Bonanza King is ranked #164 on the California Prominence List
of mountains with at least 2,000 ft of prominence. Actually, it is in the error range of peaks depending on how the prominence is computed and has somewhere between 1,960 and 2,014 feet of prominence. Bonanza King has a rocky granite summit in a beautiful area of northern California. It is located north of Trinity Lake that is behind the Trinity River Dam along scenic Highway 3. Bonanza King is in Trinity County and the Shasta National Forest.
The name Bonanza King is obviously derived from the extensive gold mining activities that still persist to this day in the area. I couldn’t see any active mining sites on the mountain, but there is gold in the area. There is a manned fire lookout on Bonanza King, but it is not on the highpoint which is about ¾ of a mile north along the ridgeline. The fire lookout was manned/womanned be Betty Carlson for 32 years, however, I heard she died in 2007. The people who man/woman the fire lookouts bring a special dedication to their work and I am thankful that they are there doing their part to protect us from forest fires.
The views from the summit of Bonanza King are fantastic looking east to Mt Shasta
and Castle Crags
, west into the Trinity Alps
, and south to Trinity Lake
For details on the hiking trail see the Route
To access Bonanza King, you first have to find state highway 3 that connects Yreka and Weaverville. There is a short cut road from Interstate 5 that connects the Castle Crag area to highway 3 and there is another connection from the town of Weed to highway 3.
About 4 miles north of the upper end of Trinity Lake there is a national forest campground called Trinity River Campground. The campground is on the west side of the highway, but you will want to turn east towards Bonanza King. This is forest road 38N35 and parallels Scorpion Creek for a ways and then climbs steeply up to Scorpion Lake and then on to the fire lookout. This road is gated and closed from October 30th thru May 1st, so plan your trip accordingly. Of course, you can always walk the road, but the snow may be quite an obstacle, and there is about 4,400 ft of elevation gain in 10 miles.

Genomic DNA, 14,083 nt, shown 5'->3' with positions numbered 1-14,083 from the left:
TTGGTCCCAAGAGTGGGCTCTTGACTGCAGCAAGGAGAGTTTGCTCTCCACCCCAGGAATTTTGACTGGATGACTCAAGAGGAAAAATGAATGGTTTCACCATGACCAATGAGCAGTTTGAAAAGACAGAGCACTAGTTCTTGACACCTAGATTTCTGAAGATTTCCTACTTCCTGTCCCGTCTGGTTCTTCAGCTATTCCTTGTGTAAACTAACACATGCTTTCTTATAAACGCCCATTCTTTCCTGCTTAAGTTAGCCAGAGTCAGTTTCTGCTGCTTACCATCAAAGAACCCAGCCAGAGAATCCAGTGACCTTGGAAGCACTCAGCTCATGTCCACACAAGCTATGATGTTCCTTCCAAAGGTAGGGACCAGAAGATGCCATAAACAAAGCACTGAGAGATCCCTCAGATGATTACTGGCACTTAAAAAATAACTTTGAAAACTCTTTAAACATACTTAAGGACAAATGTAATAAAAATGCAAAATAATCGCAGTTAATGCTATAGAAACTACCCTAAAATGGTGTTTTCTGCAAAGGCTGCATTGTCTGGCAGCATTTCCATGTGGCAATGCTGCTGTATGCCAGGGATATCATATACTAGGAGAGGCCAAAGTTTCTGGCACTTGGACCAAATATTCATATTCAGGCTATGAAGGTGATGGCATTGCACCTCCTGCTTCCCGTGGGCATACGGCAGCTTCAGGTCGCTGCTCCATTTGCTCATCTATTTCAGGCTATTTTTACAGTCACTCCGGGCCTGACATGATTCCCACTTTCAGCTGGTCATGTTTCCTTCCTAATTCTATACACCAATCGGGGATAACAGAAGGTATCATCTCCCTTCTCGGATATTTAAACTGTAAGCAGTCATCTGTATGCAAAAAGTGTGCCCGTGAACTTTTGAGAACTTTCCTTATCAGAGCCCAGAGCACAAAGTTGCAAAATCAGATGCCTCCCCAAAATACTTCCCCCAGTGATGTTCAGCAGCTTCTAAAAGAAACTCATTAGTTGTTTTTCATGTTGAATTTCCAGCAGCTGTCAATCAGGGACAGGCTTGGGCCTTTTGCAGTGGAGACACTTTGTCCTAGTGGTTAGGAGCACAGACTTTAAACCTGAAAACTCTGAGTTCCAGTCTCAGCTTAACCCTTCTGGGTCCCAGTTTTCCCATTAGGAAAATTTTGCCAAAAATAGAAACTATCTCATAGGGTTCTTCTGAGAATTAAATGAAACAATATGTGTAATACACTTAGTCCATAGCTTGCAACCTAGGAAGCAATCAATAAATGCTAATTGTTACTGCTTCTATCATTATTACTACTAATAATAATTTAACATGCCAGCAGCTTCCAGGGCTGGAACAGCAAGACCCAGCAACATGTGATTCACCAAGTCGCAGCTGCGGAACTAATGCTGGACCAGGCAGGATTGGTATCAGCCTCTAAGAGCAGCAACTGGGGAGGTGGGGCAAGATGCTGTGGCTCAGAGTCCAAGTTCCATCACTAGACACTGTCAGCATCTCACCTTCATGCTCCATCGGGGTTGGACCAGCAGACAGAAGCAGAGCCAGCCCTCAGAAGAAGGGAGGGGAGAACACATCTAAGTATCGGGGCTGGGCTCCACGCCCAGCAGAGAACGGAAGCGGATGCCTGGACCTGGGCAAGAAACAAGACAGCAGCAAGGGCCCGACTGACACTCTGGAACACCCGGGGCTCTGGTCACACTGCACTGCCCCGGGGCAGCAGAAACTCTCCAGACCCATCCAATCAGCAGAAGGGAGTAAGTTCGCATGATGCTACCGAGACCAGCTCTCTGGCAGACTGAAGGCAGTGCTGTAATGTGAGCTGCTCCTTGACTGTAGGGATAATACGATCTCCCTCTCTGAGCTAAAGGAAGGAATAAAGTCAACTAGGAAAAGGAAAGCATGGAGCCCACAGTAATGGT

After visiting the fire lookout come back down the road to the saddle where the road forks and park. This is where you start your hike.
No red tape, no northwest forest pass required, no fires permitted.
The nearest official campground is the Trinity River Campground that is at the base of the mountain on highway 3. There are also many campgrounds around Trinity Lake.
There are lots of places to backpack camp in the area. Your only limitation here is probably your imagination. There are not any flat bivy sites on the summit if you want to do that, but this hike can easily be done in 2-3 hours. The only bivy site that I saw along the route was in the valley above the word King
on the topo.
The mountain is not accessible in the Winter and Spring because of snow. During the Summer and Fall, the area is subject to thunderstorms and you should check the weather forecast before hiking. The closest town is Weaverville.